Note For Anyone Writing About Me

Guide to Writing About Me

I am an Autistic person,not a person with autism. I am also not Aspergers. The diagnosis isn't even in the DSM anymore, and yes, I agree with the consolidation of all autistic spectrum stuff under one umbrella. I have other issues with the DSM.

I don't like Autism Speaks. I'm Disabled, not differently abled, and I am an Autistic activist. Self-advocate is true, but incomplete.

Citing My Posts

MLA: Zisk, Alyssa Hillary. "Post Title." Yes, That Too. Day Month Year of post. Web. Day Month Year of retrieval.

APA: Zisk, A. H. (Year Month Day of post.) Post Title. [Web log post]. Retrieved from

Thursday, March 14, 2013

How Access Works

Trigger Warning: Mentions of assault

It's not that hard.
In the United States of America, an event, location, etc which is open to the public (there are certain exceptions for religious institutions, which I am aware of, but that is besides the point. I'm talking about places where the ADA does apply,) needs to be accessible. Business, in particular, need to be accessible. There are, once again, some exceptions for unreasonable burdens, which are calculated in terms of monetary cost, not in terms of how much of a pain it is to do something. Remember, financial cost.
That means that "Turn your camera flash off" is not an undue burden.
That means that "Put up this sign I made letting people know to turn flashes off, here's some tape" is not an undue burden.
That means "Avoid one specific person with your camera" is not an undue burden.
If it really goes that far, it means "Just don't hire a photographer" is not an undue burden, because that's actually cheaper. It shouldn't have to go that far, since turning flash off isn't hard. Really, it's not. The good cameras don't come with flashes anyways, you have to buy them separately. Which means that not having a flash to begin with is actually cheaper, once again.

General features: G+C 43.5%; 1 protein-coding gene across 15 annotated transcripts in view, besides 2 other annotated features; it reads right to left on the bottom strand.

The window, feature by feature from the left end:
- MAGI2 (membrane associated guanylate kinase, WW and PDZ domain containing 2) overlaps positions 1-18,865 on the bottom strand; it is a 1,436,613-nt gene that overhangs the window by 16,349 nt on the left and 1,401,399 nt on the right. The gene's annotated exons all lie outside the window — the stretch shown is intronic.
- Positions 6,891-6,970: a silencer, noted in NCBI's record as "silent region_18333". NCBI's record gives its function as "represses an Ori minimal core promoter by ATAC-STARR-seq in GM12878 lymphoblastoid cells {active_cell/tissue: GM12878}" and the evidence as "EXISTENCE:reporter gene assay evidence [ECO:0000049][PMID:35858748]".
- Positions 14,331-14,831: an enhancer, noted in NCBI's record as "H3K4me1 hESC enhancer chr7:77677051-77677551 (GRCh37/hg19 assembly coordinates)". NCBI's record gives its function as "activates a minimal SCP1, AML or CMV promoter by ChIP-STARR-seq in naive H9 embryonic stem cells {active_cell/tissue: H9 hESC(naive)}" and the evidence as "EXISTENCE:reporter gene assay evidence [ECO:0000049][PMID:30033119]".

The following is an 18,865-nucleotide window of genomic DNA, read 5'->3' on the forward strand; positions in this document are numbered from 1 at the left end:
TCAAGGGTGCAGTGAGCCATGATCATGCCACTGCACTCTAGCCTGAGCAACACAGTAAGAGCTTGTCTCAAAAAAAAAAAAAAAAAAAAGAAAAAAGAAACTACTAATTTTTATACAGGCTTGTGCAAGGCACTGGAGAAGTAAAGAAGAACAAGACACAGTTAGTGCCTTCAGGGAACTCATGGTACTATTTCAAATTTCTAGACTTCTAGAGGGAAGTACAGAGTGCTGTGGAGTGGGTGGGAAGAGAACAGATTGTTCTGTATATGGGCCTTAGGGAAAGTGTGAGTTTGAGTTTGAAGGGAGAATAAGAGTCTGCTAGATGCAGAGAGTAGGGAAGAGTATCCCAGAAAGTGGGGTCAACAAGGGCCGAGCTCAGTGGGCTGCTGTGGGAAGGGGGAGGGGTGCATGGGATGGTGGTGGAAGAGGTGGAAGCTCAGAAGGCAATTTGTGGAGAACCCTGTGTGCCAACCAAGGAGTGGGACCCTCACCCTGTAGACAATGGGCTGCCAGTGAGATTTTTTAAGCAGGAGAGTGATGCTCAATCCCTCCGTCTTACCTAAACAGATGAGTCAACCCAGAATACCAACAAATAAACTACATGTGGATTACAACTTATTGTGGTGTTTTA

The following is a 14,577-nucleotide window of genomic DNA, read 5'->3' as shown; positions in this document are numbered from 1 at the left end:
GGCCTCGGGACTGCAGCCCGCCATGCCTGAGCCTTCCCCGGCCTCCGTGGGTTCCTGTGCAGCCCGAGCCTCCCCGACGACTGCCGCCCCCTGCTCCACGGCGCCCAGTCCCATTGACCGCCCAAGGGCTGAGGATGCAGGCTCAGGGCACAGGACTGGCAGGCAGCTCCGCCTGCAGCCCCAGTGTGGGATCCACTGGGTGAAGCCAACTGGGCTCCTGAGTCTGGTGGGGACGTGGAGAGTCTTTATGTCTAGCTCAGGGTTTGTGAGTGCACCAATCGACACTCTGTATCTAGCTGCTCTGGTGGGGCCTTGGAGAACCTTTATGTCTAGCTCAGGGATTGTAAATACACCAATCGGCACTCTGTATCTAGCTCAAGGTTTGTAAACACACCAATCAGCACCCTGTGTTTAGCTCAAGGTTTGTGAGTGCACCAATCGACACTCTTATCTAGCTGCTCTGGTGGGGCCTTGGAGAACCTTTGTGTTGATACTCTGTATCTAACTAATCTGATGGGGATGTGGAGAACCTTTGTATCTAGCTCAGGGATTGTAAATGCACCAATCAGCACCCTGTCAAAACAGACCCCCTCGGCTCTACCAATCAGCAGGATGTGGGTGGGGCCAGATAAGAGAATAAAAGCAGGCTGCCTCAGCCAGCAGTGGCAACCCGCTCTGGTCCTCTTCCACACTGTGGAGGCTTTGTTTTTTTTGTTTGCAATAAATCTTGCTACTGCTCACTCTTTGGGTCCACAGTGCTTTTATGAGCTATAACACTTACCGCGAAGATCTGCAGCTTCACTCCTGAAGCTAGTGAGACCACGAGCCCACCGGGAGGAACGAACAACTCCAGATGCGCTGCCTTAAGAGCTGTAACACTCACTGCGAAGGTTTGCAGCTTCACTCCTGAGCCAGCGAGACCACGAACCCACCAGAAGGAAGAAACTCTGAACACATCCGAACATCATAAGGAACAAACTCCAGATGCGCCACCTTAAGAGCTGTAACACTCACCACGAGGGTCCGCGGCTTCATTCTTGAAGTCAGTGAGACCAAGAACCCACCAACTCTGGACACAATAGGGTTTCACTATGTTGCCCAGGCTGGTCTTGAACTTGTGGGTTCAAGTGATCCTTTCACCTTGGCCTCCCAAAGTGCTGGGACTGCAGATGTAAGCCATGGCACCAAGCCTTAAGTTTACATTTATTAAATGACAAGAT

Yeah, it's not an undue burden to not have a flash on a camera. (Portland Lindy Exchange, I am looking at you right now.)
Access isn't that hard. I've had people do it, and properly, on sufficiently short notice that I wouldn't have held it against them if they had been cobbling together not much of a much. (By that, I mean they didn't even know there was an issue until after I melted down in front of them, we were in India, and they still met my needs, which were, much like "turn flash off," free to meet. I know from experience. It's not that hard.)
And it's not just physical disabilities.
And saying that we should just stay in our homes all our lives isn't any more OK than it is to say to any other group of people. Disability rights are human rights. Would you tell a person that in order to avoid being assaulted with deadly weapons on a regular basis, they need to remain in their homes, or would you ask what's so wrong with their environment that they are being assaulted with deadly weapons on a regular basis and make some attempt at fixing it? Would you defend the assault as within the rights of the attacker?
(Hint: The answer is that you wouldn't defend it as being within the rights of the attacker to assault someone with a deadly weapon. If that's not your answer, you have some human rights issues to work through, like right to life.)
Do you think that disability ends with physical ones? It doesn't. Epilepsy, autism, sensory issues, dyspraxia, learning disabilities, intellectual disabilities... there are a lot of disabilities besides visible physical ones, and none of them are allowed to make a place inaccessible. That's the law. That's just how it is. You don't even have to like it, you just have to do it.

1 comment:

  1. Yes - it SHOULD be that easy. I'm particularly disturbed by the flash and the strobe issue. They're everywhere!


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